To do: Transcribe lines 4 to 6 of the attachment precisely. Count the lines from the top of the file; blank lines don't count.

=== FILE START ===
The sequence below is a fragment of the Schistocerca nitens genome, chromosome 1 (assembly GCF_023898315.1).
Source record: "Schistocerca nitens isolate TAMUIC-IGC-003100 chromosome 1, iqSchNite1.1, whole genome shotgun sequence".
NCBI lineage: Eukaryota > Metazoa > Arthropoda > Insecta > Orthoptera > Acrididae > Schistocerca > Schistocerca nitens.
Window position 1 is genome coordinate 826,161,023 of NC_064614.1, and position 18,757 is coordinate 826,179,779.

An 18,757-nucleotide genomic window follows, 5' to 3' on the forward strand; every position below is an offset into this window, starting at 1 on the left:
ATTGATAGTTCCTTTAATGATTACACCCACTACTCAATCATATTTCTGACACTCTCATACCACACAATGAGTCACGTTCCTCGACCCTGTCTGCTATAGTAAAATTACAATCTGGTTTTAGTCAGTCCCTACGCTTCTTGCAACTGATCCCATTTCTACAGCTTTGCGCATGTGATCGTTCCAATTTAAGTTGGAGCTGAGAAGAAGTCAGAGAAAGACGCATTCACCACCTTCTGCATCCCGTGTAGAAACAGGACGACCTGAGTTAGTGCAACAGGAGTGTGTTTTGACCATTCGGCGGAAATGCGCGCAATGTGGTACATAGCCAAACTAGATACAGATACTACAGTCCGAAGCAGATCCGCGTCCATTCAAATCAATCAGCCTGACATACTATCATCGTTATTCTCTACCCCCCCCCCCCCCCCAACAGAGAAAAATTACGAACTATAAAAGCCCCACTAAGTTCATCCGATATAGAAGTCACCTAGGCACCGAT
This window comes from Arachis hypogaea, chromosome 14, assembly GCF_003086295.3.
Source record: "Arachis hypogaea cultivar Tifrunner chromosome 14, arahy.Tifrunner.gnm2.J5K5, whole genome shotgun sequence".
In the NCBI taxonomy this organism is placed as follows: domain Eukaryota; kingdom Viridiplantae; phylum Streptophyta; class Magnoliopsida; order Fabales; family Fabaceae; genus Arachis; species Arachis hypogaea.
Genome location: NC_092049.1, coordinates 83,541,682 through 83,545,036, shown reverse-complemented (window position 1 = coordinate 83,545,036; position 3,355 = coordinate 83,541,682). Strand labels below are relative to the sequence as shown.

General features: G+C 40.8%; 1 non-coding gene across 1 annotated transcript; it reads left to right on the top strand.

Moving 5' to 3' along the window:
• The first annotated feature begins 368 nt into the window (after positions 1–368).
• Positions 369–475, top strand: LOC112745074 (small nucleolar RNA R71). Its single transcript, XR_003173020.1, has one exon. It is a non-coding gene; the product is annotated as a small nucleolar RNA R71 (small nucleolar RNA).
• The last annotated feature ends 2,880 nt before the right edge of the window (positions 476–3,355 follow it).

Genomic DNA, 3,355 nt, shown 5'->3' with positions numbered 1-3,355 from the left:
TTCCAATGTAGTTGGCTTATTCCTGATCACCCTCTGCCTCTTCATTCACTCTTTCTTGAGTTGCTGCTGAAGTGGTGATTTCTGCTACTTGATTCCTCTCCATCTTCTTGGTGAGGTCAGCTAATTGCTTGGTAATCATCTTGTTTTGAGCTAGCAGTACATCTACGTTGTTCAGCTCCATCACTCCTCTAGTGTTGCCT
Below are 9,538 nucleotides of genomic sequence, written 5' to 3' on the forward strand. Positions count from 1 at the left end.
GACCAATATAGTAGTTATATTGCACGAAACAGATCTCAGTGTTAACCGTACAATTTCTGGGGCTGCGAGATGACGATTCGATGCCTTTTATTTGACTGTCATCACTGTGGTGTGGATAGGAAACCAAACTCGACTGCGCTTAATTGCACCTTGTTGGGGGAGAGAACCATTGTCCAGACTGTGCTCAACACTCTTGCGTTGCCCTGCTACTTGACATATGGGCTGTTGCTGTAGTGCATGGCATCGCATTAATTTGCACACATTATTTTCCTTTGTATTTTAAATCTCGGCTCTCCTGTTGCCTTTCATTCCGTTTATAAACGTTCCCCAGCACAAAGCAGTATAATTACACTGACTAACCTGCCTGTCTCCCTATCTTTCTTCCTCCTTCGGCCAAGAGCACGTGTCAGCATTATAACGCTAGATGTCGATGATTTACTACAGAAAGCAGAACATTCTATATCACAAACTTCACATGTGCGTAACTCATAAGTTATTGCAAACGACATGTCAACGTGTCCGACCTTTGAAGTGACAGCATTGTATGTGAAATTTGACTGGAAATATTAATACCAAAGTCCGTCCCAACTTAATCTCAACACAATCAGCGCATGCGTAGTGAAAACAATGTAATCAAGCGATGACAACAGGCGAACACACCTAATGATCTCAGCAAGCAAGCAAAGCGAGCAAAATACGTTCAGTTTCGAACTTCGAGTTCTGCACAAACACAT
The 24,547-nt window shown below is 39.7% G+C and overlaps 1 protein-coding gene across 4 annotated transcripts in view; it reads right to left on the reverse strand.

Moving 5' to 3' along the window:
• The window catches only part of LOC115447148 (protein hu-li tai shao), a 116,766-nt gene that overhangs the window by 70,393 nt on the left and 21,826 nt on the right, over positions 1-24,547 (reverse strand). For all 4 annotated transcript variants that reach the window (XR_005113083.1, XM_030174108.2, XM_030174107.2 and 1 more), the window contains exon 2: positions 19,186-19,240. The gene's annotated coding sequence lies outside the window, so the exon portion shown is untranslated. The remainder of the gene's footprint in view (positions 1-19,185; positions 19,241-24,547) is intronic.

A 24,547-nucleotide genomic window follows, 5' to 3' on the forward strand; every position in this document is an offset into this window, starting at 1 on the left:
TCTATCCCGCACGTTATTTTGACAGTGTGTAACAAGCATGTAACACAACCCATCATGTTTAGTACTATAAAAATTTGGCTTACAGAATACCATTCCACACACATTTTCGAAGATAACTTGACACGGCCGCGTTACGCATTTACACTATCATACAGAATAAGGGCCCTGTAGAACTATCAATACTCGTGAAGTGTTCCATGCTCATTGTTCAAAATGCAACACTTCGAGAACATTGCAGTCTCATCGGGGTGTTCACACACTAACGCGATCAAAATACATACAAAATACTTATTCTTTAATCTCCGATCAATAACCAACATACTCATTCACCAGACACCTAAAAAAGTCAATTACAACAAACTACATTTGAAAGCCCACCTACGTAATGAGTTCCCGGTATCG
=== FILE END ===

Window position 1 is genome coordinate 826,161,023 of NC_064614.1, and position 18,757 is coordinate 826,179,779.

An 18,757-nucleotide genomic window follows, 5' to 3' on the forward strand; every position below is an offset into this window, starting at 1 on the left:
ATTGATAGTTCCTTTAATGATTACACCCACTACTCAATCATATTTCTGACACTCTCATACCACACAATGAGTCACGTTCCTCGACCCTGTCTGCTATAGTAAAATTACAATCTGGTTTTAGTCAGTCCCTACGCTTCTTGCAACTGATCCCATTTCTACAGCTTTGCGCATGTGATCGTTCCAATTTAAGTTGGAGCTGAGAAGAAGTCAGAGAAAGACGCATTCACCACCTTCTGCATCCCGTGTAGAAACAGGACGACCTGAGTTAGTGCAACAGGAGTGTGTTTTGACCATTCGGCGGAAATGCGCGCAATGTGGTACATAGCCAAACTAGATACAGATACTACAGTCCGAAGCAGATCCGCGTCCATTCAAATCAATCAGCCTGACATACTATCATCGTTATTCTCTACCCCCCCCCCCCCCCCAACAGAGAAAAATTACGAACTATAAAAGCCCCACTAAGTTCATCCGATATAGAAGTCACCTAGGCACCGAT